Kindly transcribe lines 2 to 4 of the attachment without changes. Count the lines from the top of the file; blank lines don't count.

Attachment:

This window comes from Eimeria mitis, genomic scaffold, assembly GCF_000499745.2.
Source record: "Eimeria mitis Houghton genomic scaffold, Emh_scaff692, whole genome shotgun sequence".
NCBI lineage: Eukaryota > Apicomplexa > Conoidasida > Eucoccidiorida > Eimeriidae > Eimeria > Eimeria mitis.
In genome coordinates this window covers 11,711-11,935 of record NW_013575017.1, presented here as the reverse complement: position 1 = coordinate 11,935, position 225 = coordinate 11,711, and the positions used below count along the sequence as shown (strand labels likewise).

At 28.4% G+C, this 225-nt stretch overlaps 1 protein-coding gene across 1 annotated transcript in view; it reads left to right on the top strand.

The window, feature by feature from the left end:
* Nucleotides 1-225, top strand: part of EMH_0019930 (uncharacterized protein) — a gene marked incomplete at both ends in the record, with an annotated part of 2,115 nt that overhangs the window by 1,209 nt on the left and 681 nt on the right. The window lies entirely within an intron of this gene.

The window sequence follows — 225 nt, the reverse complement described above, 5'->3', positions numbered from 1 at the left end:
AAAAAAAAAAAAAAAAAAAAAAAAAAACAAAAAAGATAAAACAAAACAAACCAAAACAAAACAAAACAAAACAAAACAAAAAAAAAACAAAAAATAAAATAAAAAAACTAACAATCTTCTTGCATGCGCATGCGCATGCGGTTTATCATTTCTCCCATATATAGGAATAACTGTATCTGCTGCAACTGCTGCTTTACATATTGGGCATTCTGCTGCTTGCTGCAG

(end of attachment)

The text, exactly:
Source record: "Eimeria mitis Houghton genomic scaffold, Emh_scaff692, whole genome shotgun sequence".
NCBI lineage: Eukaryota > Apicomplexa > Conoidasida > Eucoccidiorida > Eimeriidae > Eimeria > Eimeria mitis.
In genome coordinates this window covers 11,711-11,935 of record NW_013575017.1, presented here as the reverse complement: position 1 = coordinate 11,935, position 225 = coordinate 11,711, and the positions used below count along the sequence as shown (strand labels likewise).